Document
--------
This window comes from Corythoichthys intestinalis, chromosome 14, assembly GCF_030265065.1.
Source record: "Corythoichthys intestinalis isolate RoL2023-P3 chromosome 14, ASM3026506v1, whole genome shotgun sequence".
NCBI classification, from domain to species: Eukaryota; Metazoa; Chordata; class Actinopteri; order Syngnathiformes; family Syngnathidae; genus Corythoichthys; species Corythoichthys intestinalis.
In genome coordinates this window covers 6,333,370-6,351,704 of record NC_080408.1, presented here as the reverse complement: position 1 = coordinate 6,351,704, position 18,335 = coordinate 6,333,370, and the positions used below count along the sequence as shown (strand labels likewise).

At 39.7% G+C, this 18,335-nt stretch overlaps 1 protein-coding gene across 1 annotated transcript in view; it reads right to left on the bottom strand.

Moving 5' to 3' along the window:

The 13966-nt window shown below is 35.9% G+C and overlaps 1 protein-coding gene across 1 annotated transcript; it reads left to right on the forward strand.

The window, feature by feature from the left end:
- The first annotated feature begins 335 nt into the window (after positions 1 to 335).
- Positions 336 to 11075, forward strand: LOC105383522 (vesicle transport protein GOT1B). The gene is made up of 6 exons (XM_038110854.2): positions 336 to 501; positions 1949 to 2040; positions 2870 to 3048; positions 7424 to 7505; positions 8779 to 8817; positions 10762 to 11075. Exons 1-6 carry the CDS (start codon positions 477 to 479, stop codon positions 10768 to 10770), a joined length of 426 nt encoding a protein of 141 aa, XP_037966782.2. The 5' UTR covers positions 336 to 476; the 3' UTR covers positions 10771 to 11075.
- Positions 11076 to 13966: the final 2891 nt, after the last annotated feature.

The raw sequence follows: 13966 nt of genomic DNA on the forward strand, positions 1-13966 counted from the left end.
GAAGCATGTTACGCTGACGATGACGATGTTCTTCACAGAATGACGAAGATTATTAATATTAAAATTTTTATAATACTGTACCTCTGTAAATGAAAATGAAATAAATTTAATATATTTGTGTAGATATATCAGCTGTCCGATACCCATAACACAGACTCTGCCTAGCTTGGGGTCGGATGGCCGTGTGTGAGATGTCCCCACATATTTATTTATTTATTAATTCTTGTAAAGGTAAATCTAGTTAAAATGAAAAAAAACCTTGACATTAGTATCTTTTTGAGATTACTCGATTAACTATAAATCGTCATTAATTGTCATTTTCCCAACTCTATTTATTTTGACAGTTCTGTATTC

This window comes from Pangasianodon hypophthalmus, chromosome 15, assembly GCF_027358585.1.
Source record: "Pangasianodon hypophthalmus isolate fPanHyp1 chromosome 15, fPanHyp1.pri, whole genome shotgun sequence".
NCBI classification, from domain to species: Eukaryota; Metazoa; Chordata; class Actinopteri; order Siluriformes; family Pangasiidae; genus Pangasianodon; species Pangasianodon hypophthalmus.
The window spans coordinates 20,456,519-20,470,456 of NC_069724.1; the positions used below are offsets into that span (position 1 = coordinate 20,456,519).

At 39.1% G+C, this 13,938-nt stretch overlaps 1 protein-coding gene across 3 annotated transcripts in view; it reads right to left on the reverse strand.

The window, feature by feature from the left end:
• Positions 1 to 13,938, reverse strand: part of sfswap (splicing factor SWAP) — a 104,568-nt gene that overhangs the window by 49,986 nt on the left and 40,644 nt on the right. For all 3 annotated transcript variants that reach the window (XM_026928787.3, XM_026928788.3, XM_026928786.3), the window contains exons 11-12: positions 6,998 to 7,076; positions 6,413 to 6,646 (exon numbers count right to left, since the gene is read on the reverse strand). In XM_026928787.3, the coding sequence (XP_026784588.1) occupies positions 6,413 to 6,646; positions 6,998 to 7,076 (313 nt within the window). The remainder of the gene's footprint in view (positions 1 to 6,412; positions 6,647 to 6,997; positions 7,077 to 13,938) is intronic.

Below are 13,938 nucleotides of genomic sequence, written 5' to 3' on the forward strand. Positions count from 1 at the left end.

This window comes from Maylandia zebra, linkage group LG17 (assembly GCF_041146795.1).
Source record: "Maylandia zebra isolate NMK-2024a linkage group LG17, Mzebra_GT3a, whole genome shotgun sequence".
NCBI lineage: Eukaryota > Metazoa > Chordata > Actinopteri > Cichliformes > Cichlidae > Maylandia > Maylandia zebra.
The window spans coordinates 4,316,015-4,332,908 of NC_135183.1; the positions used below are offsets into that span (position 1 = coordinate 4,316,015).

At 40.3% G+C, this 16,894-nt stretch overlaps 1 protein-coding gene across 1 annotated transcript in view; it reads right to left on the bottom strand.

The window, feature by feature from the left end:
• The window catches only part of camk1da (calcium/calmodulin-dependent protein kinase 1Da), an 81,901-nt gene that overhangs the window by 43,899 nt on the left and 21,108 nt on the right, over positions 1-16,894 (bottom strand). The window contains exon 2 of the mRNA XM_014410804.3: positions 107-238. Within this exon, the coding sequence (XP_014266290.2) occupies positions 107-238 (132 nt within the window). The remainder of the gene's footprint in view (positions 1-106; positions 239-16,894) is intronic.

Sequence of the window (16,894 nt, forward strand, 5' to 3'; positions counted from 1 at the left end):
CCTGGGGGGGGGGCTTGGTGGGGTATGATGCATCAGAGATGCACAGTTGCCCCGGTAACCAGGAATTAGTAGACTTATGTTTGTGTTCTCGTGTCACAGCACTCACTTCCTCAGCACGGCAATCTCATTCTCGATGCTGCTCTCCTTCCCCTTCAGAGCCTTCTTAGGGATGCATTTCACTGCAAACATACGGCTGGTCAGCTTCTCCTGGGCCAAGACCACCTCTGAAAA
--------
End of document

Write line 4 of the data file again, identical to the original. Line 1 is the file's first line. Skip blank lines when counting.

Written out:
In genome coordinates this window covers 6,333,370-6,351,704 of record NC_080408.1, presented here as the reverse complement: position 1 = coordinate 6,351,704, position 18,335 = coordinate 6,333,370, and the positions used below count along the sequence as shown (strand labels likewise).